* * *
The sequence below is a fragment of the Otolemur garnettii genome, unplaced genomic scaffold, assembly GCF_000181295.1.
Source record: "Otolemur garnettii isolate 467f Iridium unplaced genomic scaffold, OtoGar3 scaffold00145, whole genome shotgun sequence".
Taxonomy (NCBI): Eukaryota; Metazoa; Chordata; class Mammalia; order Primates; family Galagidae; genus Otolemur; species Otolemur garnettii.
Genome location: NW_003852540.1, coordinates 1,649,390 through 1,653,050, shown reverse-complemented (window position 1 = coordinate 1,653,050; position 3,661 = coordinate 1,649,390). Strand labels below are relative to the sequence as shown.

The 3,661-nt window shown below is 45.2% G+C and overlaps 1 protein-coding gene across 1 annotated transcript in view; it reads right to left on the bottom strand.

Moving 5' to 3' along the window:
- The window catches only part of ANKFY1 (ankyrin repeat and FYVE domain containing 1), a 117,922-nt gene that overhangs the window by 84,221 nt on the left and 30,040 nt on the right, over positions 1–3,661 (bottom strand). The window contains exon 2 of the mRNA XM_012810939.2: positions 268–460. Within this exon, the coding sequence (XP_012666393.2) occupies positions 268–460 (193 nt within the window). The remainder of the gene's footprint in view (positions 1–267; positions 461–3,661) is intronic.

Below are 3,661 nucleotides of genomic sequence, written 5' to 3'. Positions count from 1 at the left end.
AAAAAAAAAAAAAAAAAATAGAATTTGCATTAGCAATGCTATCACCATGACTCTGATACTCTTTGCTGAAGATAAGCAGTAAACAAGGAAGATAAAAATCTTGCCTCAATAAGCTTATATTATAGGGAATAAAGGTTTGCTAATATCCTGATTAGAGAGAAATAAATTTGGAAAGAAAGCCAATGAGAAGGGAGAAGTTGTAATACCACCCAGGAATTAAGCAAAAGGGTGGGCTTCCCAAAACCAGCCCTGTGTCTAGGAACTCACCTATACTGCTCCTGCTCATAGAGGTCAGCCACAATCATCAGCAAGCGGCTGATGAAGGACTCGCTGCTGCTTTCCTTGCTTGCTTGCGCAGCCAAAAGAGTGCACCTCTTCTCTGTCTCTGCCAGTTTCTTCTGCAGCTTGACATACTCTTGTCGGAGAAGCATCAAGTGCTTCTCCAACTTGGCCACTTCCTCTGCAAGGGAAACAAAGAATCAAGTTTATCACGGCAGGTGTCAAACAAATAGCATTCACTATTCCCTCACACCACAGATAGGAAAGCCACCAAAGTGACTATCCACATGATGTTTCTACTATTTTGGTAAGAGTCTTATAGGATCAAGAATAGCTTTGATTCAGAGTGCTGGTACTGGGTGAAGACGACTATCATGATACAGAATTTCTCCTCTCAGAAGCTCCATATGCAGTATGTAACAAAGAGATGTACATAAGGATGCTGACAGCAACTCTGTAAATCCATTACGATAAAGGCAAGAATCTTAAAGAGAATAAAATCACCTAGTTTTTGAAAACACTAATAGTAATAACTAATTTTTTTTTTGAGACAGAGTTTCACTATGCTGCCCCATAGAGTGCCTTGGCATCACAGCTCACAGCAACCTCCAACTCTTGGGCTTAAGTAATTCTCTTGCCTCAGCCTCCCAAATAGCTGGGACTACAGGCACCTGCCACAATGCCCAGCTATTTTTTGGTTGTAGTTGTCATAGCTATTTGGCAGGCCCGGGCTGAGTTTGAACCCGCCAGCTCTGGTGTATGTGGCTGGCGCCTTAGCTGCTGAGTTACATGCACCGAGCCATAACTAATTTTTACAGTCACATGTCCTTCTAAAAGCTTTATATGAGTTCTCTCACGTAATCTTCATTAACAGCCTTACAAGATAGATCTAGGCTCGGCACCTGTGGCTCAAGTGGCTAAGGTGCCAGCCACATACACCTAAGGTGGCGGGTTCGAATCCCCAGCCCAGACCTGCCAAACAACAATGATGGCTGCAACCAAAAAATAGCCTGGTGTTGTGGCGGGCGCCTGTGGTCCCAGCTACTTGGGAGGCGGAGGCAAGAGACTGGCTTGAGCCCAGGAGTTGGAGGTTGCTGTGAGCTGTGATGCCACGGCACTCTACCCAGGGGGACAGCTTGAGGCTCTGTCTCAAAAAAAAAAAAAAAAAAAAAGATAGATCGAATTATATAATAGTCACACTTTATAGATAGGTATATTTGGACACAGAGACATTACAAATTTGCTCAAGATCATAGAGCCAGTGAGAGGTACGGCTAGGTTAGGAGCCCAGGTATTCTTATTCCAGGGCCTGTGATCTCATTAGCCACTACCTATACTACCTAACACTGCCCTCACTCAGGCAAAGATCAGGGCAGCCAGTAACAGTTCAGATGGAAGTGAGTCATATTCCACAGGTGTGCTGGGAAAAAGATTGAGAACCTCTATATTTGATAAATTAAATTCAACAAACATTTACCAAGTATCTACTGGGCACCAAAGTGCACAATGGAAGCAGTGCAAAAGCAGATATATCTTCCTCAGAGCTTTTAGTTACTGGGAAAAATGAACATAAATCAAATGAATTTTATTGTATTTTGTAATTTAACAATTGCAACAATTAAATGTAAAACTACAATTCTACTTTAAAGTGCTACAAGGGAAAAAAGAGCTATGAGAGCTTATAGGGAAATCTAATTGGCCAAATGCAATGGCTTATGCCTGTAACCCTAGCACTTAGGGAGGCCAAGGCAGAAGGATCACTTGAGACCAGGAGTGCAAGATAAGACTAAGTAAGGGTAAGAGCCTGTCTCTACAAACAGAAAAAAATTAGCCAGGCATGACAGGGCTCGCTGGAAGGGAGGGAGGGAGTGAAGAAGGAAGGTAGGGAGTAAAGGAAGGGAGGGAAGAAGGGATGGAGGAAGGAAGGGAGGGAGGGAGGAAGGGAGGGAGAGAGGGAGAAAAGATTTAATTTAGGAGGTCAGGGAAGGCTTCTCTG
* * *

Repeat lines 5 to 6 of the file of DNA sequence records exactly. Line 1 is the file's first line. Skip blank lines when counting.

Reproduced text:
The 3,661-nt window shown below is 45.2% G+C and overlaps 1 protein-coding gene across 1 annotated transcript in view; it reads right to left on the bottom strand.

Moving 5' to 3' along the window: